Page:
To develop these indicators, the Datanomix team analyzed current best practices from leading institutions such as the World Bank, OECD, EBRD, OCP, and adapted relevant risk indicators to the public procurement system of Kazakhstan. They then added indicators inspired by the methods of law enforcement agencies in Kazakhstan.
From this, Datanomix created a list of 43 individual risk indicators
that could be calculated automatically, reaching across all stages from planning to contract execution — a smaller list than the 100 indicators that were developed for the financial police since this system more narrowly focuses solely on procurement.
One risk indicator is short delivery times. Vitaly explains that there were many cases where government procuring entities would announce a tender to supply, for instance, thousands of computers in just two weeks. In such cases, the affiliated supplier likely knew about the procurement in advance, giving them an unfair advantage over potential competitors. For the first time, oversight authorities could now quickly identify and respond to these potentially fraudulent contracts in real time.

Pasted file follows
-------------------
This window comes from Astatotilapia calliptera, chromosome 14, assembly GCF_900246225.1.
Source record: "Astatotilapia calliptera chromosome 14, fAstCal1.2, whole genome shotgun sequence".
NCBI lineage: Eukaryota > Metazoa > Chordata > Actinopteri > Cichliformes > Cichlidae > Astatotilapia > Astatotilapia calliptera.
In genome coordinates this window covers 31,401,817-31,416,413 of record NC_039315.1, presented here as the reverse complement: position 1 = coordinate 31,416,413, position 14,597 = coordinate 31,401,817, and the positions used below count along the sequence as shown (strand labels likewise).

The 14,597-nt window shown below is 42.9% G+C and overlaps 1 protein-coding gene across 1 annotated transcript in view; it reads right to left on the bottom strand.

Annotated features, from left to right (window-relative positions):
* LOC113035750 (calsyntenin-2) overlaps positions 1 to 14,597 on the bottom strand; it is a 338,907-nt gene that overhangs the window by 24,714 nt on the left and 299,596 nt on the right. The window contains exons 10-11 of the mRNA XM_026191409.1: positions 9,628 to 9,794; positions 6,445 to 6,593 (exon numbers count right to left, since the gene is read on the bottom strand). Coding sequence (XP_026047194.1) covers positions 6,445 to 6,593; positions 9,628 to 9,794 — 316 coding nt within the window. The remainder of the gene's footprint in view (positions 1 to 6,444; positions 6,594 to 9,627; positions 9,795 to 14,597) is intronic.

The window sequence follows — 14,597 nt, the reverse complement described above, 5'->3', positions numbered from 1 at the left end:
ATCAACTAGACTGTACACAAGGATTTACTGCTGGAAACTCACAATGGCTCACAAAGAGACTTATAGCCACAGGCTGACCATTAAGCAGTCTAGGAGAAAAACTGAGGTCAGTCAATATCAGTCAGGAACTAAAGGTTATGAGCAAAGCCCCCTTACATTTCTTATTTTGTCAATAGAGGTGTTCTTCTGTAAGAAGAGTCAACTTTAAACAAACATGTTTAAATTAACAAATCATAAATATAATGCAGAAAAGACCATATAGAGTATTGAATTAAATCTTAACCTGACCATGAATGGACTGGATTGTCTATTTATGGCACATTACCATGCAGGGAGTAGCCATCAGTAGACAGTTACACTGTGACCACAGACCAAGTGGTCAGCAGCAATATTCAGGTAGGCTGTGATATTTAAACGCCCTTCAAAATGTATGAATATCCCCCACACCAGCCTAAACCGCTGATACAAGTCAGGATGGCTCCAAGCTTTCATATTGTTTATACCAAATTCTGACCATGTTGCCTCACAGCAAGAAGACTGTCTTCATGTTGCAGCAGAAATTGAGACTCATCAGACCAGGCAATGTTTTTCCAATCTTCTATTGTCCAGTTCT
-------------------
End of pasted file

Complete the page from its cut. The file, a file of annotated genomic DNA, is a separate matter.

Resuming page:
While there’s nothing stopping other countries from emulating the Datanomix approach, many countries lack the necessary data to calculate, for instance, median prices and pricing anomalies. Vitaly Trenkenshu applauds the Center for Electronic Finance of Kazakhstan for making their data available in a machine-readable format, without which the Datanomix system wouldn’t be able to function.
“In addition, there is a Unified Directory of Goods, Works and Services in Kazakhstan. It is much more detailed than the Common Procurement Vocabulary of the European Union, and helps to build reasonably accurate price analysis in the system,” he says.